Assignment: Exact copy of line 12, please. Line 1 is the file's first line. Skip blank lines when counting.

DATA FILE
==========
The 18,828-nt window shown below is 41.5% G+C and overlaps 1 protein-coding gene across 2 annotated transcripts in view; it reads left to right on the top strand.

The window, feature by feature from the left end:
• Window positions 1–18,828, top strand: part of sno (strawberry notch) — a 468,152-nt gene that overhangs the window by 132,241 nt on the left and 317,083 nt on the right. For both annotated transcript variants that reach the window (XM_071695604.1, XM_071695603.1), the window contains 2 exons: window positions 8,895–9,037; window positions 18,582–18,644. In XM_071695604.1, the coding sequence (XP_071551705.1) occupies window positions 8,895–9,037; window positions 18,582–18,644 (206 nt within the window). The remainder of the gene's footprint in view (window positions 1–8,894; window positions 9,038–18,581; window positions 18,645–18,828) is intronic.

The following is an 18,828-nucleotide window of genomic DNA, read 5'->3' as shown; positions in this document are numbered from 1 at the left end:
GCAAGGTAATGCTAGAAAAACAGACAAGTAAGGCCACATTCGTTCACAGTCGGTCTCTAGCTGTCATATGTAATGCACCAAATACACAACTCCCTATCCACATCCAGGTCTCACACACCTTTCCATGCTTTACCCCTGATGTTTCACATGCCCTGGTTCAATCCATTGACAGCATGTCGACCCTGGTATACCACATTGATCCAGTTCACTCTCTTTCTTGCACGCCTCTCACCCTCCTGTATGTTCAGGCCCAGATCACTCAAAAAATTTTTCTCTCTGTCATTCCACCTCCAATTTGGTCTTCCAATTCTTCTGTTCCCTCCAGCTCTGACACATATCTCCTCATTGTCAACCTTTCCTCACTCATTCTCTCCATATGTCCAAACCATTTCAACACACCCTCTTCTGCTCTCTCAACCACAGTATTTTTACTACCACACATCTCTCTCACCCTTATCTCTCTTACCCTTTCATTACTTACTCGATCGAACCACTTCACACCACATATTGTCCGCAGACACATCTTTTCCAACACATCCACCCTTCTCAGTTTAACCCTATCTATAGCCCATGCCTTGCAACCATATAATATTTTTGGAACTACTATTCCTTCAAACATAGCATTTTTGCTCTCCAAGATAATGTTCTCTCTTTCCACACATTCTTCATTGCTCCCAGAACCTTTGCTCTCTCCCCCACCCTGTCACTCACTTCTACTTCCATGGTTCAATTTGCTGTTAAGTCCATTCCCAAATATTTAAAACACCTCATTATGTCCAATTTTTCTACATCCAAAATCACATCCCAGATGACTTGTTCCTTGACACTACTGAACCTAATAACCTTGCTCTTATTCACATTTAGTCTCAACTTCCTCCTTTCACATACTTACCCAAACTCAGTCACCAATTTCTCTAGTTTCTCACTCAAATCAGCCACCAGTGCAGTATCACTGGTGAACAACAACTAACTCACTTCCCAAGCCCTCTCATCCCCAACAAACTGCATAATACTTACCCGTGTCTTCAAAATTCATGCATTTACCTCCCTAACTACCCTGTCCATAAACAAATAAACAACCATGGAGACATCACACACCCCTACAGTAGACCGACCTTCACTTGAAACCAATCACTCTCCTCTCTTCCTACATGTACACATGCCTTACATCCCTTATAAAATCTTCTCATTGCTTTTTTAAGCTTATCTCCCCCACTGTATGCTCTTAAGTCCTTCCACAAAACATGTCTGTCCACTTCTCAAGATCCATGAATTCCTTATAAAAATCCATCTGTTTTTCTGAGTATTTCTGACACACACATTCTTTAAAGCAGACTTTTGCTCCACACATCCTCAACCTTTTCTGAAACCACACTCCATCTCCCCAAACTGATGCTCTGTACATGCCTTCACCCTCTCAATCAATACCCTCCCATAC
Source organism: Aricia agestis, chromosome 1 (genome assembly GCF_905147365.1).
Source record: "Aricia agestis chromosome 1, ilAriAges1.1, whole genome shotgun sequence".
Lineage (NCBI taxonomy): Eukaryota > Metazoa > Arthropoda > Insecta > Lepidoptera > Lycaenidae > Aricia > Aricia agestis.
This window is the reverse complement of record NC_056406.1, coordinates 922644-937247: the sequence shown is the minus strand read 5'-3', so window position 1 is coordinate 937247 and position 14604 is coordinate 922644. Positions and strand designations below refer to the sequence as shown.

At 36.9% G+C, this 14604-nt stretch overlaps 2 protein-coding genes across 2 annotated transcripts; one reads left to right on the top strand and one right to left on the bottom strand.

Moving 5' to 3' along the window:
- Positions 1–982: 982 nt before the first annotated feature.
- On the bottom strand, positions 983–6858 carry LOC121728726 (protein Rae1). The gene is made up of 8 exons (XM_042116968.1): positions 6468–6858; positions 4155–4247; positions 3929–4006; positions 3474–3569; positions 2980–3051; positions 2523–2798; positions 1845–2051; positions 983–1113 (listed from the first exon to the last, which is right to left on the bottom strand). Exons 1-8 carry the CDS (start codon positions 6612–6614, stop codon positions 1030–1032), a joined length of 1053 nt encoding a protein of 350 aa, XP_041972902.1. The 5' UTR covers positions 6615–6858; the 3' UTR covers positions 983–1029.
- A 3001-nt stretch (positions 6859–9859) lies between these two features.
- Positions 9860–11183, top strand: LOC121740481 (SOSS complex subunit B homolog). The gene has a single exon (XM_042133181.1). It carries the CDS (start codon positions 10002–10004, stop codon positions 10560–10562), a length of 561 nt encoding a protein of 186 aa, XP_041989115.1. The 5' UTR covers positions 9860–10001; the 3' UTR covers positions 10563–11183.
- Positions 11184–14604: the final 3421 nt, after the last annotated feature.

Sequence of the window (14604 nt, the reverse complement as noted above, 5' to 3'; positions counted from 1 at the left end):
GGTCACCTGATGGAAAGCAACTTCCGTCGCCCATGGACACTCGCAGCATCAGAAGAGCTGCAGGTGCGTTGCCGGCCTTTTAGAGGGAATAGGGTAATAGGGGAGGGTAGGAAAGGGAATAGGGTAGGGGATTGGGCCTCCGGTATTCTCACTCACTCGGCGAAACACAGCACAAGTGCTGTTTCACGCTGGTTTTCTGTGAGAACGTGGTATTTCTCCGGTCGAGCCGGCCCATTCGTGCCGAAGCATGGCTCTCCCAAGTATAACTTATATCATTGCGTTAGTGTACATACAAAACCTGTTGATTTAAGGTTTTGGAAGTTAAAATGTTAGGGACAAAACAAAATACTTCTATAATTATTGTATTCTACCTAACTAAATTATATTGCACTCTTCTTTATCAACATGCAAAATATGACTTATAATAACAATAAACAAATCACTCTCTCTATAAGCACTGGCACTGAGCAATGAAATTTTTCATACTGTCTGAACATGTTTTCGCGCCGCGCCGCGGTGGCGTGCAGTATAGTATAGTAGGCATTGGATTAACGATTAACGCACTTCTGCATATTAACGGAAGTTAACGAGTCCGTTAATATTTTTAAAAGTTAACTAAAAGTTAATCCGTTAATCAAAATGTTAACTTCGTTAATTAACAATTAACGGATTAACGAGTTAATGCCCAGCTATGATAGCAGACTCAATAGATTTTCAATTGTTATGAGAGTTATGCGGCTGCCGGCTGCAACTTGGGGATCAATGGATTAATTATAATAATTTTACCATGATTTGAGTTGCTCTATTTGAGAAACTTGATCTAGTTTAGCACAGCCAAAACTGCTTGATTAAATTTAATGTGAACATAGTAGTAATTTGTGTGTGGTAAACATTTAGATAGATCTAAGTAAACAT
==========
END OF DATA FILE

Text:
- Positions 1–982: 982 nt before the first annotated feature.